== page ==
Feeds

Tricorder/Aliens-motion-tracker handscanner kit gets $6m

3D air-bongo mouse shark tech in DARPA cashgasm

Intelligent flash storage arrays

Roguish Pentagon kill-nerds have decided to spend more than $6m on a miraculous handheld scanner along the lines of a Star Trek Tricorder or Aliens Colonial Marine motion-tracker. The through-walls people detector will work in the same way as the mysterious brain-slime electrofield senses of sharks and manta rays.

The motion tracker as favoured by the US Colonial Marines. Sees through ceilings too.

Now we just need a gizmo that foreshadows the dramatic necessity for us to die one by one.

The new technology has been dubbed E-FED, or Electric Field Detector, by those behind it. The idea would be to detect the bioelectrical fields produced by all living things using sensitive electronics. This would offer detection and tracking through walls or other barriers, and allows a sensor to easily work in three dimensions.

Such methods are already employed in real life, by elasmobranches (sharks and rays). Slime-filled canals in the creatures' heads - known as the "ampullae of Lorenzini" - let them sniff out the electric field of bottom-feeding flatfish concealed in mud or sand, leading to a tasty treat for the prowling elasmobranch.

Other applications of electrofield detection have already been made by human technology, perhaps most famously by the eccentric researchers of MIT's Media Lab. They have proposed (and built prototypes of) so-called "Taufish" or "Lazyfish" devices. These can detect a human hand situated above a sensor, allowing a "3D mouse" gesture based computer interface.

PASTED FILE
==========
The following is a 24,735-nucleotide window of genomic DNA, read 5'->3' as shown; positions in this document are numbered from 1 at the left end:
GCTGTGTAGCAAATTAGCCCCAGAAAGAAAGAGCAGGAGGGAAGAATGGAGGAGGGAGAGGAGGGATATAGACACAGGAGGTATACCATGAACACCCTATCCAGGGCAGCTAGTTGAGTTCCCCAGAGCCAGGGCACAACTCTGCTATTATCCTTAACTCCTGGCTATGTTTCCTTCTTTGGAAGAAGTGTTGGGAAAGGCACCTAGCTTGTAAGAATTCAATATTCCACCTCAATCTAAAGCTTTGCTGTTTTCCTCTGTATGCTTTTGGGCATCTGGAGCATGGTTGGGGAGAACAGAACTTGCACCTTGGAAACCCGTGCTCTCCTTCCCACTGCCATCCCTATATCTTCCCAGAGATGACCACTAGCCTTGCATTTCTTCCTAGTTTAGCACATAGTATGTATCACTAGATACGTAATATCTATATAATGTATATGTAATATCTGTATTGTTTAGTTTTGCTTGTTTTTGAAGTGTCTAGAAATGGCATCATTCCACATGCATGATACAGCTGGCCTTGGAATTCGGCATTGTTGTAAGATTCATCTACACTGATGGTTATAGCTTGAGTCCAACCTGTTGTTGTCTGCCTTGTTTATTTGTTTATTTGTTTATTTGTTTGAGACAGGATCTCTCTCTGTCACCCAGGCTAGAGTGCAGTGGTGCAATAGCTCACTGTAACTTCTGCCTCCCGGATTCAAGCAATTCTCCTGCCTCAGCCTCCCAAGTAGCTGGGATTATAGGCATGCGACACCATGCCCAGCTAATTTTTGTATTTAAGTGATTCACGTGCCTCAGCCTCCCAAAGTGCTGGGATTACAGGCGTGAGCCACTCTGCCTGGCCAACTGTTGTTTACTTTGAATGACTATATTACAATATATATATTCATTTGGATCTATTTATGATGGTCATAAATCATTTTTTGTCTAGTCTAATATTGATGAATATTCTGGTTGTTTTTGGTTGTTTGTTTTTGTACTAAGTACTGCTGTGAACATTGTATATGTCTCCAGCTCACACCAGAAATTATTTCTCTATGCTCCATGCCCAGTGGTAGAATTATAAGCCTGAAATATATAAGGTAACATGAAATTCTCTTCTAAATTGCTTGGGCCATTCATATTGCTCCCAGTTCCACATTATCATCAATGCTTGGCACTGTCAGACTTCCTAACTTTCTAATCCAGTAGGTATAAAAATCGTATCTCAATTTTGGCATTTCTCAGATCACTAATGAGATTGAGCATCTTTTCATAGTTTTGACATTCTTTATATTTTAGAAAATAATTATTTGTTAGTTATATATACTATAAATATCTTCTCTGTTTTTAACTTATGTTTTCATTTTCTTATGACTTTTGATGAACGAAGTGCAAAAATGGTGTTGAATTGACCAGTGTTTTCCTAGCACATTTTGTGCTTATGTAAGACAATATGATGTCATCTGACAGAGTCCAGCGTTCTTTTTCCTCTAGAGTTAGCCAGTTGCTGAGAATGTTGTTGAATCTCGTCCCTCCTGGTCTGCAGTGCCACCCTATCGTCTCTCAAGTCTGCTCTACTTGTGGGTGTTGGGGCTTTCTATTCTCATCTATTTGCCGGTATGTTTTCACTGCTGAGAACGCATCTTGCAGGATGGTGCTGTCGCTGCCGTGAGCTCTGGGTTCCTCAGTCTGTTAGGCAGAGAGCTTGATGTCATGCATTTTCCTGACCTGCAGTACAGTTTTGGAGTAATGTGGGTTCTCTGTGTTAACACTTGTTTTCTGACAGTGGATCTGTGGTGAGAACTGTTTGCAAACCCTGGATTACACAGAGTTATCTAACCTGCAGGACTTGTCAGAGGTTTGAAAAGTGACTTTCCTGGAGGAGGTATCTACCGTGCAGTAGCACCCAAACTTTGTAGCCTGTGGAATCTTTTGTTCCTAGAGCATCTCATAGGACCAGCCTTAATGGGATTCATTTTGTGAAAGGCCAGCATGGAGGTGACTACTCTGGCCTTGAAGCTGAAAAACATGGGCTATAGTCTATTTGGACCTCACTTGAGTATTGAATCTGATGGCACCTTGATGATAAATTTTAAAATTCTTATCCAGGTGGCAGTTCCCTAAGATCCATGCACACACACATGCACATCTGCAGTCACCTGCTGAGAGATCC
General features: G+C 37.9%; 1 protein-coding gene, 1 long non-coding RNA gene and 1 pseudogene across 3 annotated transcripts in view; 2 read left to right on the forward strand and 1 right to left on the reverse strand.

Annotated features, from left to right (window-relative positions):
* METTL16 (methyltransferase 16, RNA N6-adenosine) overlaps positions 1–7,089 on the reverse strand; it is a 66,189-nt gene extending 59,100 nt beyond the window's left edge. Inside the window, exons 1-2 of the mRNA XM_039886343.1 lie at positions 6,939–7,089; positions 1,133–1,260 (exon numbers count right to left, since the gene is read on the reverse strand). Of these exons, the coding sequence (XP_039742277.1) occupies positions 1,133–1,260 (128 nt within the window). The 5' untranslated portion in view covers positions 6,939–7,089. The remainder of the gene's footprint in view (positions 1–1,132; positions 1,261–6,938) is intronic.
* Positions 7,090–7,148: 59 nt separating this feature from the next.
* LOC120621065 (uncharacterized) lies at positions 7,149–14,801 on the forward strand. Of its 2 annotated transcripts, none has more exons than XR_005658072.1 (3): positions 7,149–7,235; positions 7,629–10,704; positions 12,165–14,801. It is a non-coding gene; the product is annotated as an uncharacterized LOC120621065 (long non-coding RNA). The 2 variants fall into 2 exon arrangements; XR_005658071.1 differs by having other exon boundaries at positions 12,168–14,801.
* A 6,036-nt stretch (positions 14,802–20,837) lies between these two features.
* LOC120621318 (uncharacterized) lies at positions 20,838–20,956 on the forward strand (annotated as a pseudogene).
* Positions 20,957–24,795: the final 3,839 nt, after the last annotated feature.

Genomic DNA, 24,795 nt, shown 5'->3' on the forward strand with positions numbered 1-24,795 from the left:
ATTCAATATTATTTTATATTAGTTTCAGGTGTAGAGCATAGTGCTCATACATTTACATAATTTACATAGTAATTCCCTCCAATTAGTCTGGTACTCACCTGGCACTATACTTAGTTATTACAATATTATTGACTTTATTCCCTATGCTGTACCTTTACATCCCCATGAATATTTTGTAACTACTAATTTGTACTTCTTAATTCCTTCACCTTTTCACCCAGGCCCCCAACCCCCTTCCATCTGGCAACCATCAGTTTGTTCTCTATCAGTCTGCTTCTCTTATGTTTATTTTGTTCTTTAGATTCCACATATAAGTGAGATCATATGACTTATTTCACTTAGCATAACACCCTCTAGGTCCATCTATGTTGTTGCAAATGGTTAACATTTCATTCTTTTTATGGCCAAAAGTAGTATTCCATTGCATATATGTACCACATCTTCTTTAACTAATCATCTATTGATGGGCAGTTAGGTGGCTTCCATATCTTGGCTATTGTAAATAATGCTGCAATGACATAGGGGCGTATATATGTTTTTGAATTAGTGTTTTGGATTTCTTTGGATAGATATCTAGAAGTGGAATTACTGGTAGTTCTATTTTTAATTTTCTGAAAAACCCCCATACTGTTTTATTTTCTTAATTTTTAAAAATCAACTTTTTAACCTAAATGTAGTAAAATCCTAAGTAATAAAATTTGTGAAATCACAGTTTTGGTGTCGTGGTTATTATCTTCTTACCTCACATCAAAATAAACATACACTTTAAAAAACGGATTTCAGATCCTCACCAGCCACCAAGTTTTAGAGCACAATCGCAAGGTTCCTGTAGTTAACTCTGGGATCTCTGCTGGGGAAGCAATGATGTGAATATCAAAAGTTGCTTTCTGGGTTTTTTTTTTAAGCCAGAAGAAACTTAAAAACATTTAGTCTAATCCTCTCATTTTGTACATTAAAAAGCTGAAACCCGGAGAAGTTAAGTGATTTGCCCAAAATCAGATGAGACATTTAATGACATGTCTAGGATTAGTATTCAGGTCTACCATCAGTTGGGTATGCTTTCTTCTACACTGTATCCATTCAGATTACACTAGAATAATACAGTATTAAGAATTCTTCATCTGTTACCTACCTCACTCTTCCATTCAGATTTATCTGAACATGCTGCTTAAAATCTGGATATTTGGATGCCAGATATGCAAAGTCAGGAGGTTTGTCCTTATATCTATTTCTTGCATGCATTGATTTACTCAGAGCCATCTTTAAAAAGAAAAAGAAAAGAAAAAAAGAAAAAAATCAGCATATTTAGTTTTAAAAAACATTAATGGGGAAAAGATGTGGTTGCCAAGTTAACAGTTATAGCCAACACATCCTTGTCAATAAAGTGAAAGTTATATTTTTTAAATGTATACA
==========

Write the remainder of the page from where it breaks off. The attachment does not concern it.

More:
Intelligent flash storage arrays

More from The Register

next story
Boffins who stare at goats: I do believe they’re SHRINKING
Alpine chamois being squashed by global warming
Comet Siding Spring revealed as flying molehill
Hiding from this space pimple isn't going to do humanity's reputation any good
Experts brand LOHAN's squeaky-clean box
Phytosanitary treatment renders Vulture 2 crate fit for export
LONG ARM of the SAUR: Brachially gifted dino bone conundrum solved
Deinocheirus mirificus was a bit of a knuckle dragger
MARS NEEDS WOMEN, claims NASA pseudo 'naut: They eat less
'Some might find this idea offensive' boffin admits
No sail: NASA spikes Sunjammer
'Solar sail' demonstrator project binned
Carry On Cosmonaut: Willful Child is a poor taste Star Trek parody
Cringeworthy, crude and crass jokes abound in Steven Erikson’s sci-fi debut
prev story

Whitepapers

Cloud and hybrid-cloud data protection for VMware
Learn how quick and easy it is to configure backups and perform restores for VMware environments.
A strategic approach to identity relationship management
ForgeRock commissioned Forrester to evaluate companies’ IAM practices and requirements when it comes to customer-facing scenarios versus employee-facing ones.
High Performance for All
While HPC is not new, it has traditionally been seen as a specialist area – is it now geared up to meet more mainstream requirements?
Three 1TB solid state scorchers up for grabs
Big SSDs can be expensive but think big and think free because you could be the lucky winner of one of three 1TB Samsung SSD 840 EVO drives that we’re giving away worth over £300 apiece.
Security for virtualized datacentres
Legacy security solutions are inefficient due to the architectural differences between physical and virtual environments.